The ground becomes uneven. The scenery changes from concrete to shrub. We are getting close. Finally, several hours after we set out, we arrive at the mission location and park within a cluster of trees. We are now within range of deadly Russian glide bombs. Valeriy flips open his laptop to reveal a ‘live’ map. I see enemy planes patrolling the air. He is ‘assessing aerial threats’, specifically checking that there are no Russian drones coming towards us. We are now waiting for ‘the gadget’ — the drone — to arrive.

In the meantime, I am being devoured by mosquitos. They bite my neck, my arms and — confusingly since I’m wearing trousers — my legs. I swear and try to swat them away. I look at Valeriy standing stoically next to me. ‘Are you not being bitten?’ I ask. ‘Yes,’ he replies, ‘I’m just not mentioning it.’

Then I am reminded — again — about what can and cannot be reported or filmed. ‘I’m sorry for all this,’ says Valeriy. But there’s no choice.’ It’s getting tense. Rodion pulls an automatic weapon from the car, slots in the clip and tests the sights. Finally, the ‘gadget’ arrives. It’s being pulled behind a vehicle in a large trailer. I walk over to inspect and find something I did not expect. The ‘gadget’ is in fact a small two-seater passenger plane about three metres long. Only something of this size can carry such a large payload.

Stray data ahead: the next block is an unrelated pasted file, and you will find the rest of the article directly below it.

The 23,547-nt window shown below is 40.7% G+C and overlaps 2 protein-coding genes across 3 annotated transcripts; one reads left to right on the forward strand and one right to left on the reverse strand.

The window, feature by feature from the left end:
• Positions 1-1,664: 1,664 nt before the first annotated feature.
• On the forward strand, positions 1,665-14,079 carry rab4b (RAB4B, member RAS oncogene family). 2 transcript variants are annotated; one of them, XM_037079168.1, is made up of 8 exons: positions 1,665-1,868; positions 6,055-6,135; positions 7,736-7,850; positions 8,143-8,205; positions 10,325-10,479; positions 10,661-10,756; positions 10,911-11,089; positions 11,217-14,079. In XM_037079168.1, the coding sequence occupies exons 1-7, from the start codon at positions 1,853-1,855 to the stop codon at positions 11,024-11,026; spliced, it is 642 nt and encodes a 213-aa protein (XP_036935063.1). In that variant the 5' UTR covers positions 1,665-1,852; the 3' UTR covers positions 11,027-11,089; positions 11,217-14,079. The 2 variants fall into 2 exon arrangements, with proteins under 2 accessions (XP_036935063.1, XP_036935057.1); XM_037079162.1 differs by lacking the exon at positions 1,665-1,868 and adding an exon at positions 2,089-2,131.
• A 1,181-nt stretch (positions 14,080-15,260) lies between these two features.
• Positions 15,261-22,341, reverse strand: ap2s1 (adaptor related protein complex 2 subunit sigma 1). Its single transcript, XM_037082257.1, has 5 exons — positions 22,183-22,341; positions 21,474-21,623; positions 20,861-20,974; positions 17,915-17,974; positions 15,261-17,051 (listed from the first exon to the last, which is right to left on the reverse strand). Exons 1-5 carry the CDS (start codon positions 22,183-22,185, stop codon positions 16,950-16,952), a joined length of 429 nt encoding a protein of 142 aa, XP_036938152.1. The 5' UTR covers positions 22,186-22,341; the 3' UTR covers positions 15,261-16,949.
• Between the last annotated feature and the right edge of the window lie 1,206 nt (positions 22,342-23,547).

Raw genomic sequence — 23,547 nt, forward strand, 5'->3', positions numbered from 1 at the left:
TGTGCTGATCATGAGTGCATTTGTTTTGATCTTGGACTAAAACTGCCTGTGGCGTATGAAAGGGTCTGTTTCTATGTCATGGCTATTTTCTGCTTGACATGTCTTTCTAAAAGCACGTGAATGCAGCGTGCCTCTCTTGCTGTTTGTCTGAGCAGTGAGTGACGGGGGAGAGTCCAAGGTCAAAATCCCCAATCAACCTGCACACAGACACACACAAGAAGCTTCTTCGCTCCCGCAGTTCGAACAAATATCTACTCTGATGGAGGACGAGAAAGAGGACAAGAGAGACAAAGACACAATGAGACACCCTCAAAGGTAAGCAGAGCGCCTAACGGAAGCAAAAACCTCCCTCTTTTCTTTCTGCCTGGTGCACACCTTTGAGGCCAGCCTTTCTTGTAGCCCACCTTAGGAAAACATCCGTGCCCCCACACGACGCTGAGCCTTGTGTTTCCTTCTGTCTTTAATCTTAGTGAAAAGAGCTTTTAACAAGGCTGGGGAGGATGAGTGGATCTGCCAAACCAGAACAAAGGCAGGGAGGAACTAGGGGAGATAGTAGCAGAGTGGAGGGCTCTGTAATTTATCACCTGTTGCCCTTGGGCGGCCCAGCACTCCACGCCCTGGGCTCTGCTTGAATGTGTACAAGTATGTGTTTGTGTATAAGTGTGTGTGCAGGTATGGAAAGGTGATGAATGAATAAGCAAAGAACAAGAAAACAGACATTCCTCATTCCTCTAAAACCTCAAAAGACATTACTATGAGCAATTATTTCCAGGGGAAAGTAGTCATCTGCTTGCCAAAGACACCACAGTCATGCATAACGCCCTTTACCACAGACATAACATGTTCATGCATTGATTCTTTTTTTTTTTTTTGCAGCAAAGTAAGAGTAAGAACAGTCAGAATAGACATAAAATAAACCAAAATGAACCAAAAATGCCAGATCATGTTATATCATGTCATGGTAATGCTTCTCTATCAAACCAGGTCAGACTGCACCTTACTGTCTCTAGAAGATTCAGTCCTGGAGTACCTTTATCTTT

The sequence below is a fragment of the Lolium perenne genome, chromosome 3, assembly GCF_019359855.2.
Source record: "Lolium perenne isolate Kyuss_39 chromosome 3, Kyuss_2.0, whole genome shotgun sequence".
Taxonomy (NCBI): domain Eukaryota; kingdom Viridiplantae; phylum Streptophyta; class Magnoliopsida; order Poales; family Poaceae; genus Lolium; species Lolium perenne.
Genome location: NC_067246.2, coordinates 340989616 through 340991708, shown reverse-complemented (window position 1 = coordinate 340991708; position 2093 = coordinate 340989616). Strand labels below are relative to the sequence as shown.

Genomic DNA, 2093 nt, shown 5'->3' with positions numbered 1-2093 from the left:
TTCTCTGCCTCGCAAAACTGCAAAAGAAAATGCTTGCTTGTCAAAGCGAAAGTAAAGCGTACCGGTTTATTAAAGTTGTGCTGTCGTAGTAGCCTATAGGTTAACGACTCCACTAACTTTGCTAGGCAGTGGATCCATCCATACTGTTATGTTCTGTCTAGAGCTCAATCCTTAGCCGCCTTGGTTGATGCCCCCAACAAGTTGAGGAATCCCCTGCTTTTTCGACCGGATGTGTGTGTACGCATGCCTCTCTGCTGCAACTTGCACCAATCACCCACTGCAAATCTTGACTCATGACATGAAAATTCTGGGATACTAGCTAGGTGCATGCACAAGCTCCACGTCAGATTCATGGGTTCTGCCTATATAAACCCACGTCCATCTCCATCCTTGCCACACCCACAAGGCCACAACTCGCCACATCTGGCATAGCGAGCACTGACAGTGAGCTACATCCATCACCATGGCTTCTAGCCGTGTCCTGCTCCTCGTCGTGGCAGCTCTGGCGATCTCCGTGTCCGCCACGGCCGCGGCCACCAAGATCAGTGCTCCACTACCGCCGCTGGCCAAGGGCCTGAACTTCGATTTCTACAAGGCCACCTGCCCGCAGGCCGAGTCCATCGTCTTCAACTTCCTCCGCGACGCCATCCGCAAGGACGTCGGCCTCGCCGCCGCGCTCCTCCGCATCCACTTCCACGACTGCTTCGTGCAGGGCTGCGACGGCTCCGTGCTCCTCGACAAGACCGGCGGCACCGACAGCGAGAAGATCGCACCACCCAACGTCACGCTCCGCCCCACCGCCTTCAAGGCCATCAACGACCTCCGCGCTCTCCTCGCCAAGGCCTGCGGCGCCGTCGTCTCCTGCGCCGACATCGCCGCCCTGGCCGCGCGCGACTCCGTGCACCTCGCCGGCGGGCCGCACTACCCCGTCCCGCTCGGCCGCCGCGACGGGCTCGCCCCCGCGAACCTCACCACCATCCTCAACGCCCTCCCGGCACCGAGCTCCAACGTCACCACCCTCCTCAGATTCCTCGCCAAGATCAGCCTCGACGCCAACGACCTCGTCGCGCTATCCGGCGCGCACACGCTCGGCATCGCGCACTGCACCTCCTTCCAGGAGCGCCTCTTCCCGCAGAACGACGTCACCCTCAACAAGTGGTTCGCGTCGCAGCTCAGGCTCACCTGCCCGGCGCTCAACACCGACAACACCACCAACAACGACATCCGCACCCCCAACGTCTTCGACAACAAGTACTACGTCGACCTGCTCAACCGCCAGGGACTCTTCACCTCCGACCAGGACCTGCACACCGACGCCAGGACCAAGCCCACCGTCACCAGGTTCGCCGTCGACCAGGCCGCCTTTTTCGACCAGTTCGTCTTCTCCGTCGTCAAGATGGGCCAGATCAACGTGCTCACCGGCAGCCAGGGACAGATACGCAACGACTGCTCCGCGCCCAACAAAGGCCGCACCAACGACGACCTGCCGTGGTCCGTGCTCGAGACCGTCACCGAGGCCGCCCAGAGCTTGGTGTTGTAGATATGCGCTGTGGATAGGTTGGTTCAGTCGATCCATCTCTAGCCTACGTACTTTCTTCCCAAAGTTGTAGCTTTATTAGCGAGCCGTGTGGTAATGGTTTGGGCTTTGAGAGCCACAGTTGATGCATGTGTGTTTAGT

The plane has been converted so it can fly remotely and is now being assembled. A wing lies on the ground. Several men stand around it, working on its body, screwing in parts and checking its electronics.

Next to a three-blade propeller on its nose sit two black triangular slits that look like eyes and, beneath, two rectangular ones resembling a nose and mouth. ‘It looks like a cat,’ says Ivan. ‘Yes, an angry cat,’ I reply.

A Russian tank is smashed to pieces during a Ukrainian drone strike.  Finally, I am told what the target is: a power facility for a weapons factory 200 miles away in Western Russia. In fact, the target is more specific than that. They would need ten bombs to destroy the factory and several for the power plant. They have only one bomb so it’s a single critical point of the power plant that must be struck. Take that out and the plant ceases to function. The chain of production is duly smashed.